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Title: Creative networks in Guanxi Land : a study of social networking related to Shanghai Expo 2010
Author: Lee, Yu-Hsuan
ISNI:       0000 0001 3607 5571
Awarding Body: Nottingham Trent University
Current Institution: Nottingham Trent University
Date of Award: 2007
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Entering the twentieth-first century, post-Mao China continues its considerable transformation. The central theme of this research lies in the examination of social networking through a case study of Shanghai Expo 2010. It is an analysis of the forms of networking in the formation of Shanghai as a global city. The overall question is: To what extent will China be able to enter the global network economy whilst maintaining its emphasis on hierarchical decision-making and central control? This concerns the role of the social in the preparation of Shanghai Expo 2010, with a particular focus on creative networks. The notion of creative networks, which was a starting point for this thesis, is theoretically understood as creative people who are specialists in rather privileged contexts involved with the new economy. The analysis of creative networks is framed in a dialectic relationship between agents (the researcher) and the structure within which they act. Ultimately, however, this thesis problematises the notion of creative networks as they are generally understood in Western urban cultures, providing a reflexive perspective with a focus on people and subjectivities, practices of networking, and socially embeddedness. In addition to an analysis of documents and histories, the main methodology is ethnographic. The aim was to gain access to the creative networks related to Expo 2010. But this proved extremely difficult. Due to access problems, I aim to develop an argument about two rather different networking logics: on the one hand the Western oriented 'creative networks' and, on the other hand, the specific Chinese guanxi. Creative networks show a more open social system comprised of open, inclusive, reflexive and fluid networks. Guanxi represents a closed social system that is conditioned by traditionally hierarchical networks of family and the state. The research ultimately demonstrates how these two types of networking work differently.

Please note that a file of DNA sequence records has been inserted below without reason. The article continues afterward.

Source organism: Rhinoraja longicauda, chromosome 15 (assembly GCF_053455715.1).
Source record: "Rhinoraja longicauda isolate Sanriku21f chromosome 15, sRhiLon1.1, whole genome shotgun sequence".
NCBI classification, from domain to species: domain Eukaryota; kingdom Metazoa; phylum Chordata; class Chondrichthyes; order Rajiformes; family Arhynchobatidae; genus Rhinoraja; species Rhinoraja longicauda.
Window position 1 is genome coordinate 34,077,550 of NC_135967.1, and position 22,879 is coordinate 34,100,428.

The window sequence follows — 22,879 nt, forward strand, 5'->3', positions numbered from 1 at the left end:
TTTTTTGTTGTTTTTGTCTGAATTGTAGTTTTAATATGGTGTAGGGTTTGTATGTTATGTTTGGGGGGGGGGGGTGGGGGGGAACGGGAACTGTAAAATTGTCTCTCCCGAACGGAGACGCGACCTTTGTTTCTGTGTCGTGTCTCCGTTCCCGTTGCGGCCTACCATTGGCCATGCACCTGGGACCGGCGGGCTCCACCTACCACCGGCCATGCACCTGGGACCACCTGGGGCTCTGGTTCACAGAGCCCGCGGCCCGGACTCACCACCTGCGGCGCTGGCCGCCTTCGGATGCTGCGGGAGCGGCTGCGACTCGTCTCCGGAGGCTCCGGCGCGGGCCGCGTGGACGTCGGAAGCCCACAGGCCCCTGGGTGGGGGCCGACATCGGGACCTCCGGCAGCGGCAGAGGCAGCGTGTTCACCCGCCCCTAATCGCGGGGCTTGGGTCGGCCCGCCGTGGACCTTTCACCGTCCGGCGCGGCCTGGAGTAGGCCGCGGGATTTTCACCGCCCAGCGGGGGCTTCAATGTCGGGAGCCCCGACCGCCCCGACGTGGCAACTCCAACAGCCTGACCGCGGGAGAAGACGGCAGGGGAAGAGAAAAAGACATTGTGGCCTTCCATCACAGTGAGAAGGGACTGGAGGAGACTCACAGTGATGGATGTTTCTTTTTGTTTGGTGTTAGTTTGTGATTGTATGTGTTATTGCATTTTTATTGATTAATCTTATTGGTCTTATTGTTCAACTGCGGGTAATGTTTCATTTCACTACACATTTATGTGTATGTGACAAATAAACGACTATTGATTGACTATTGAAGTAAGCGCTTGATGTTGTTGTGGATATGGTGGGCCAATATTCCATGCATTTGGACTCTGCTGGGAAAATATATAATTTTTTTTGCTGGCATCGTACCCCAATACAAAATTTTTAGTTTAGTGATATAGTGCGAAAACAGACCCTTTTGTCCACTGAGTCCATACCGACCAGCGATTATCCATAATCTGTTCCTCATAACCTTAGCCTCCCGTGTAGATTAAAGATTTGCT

Supervisor: Not available Sponsor: Not available
Qualification Name: Thesis (Ph.D.) Qualification Level: Doctoral
EThOS ID:  DOI: Not available